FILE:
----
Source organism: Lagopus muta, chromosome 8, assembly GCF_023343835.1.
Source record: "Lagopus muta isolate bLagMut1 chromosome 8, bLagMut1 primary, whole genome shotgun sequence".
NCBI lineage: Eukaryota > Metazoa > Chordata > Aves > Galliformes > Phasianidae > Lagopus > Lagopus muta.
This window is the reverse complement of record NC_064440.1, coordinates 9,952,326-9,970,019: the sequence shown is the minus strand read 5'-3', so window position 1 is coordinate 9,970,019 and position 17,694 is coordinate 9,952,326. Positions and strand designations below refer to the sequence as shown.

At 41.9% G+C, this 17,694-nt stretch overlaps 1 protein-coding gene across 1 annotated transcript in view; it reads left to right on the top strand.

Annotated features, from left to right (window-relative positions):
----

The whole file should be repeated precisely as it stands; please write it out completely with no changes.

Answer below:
Source organism: Lagopus muta, chromosome 8, assembly GCF_023343835.1.
Source record: "Lagopus muta isolate bLagMut1 chromosome 8, bLagMut1 primary, whole genome shotgun sequence".
NCBI lineage: Eukaryota > Metazoa > Chordata > Aves > Galliformes > Phasianidae > Lagopus > Lagopus muta.
This window is the reverse complement of record NC_064440.1, coordinates 9,952,326-9,970,019: the sequence shown is the minus strand read 5'-3', so window position 1 is coordinate 9,970,019 and position 17,694 is coordinate 9,952,326. Positions and strand designations below refer to the sequence as shown.

At 41.9% G+C, this 17,694-nt stretch overlaps 1 protein-coding gene across 1 annotated transcript in view; it reads left to right on the top strand.

Annotated features, from left to right (window-relative positions):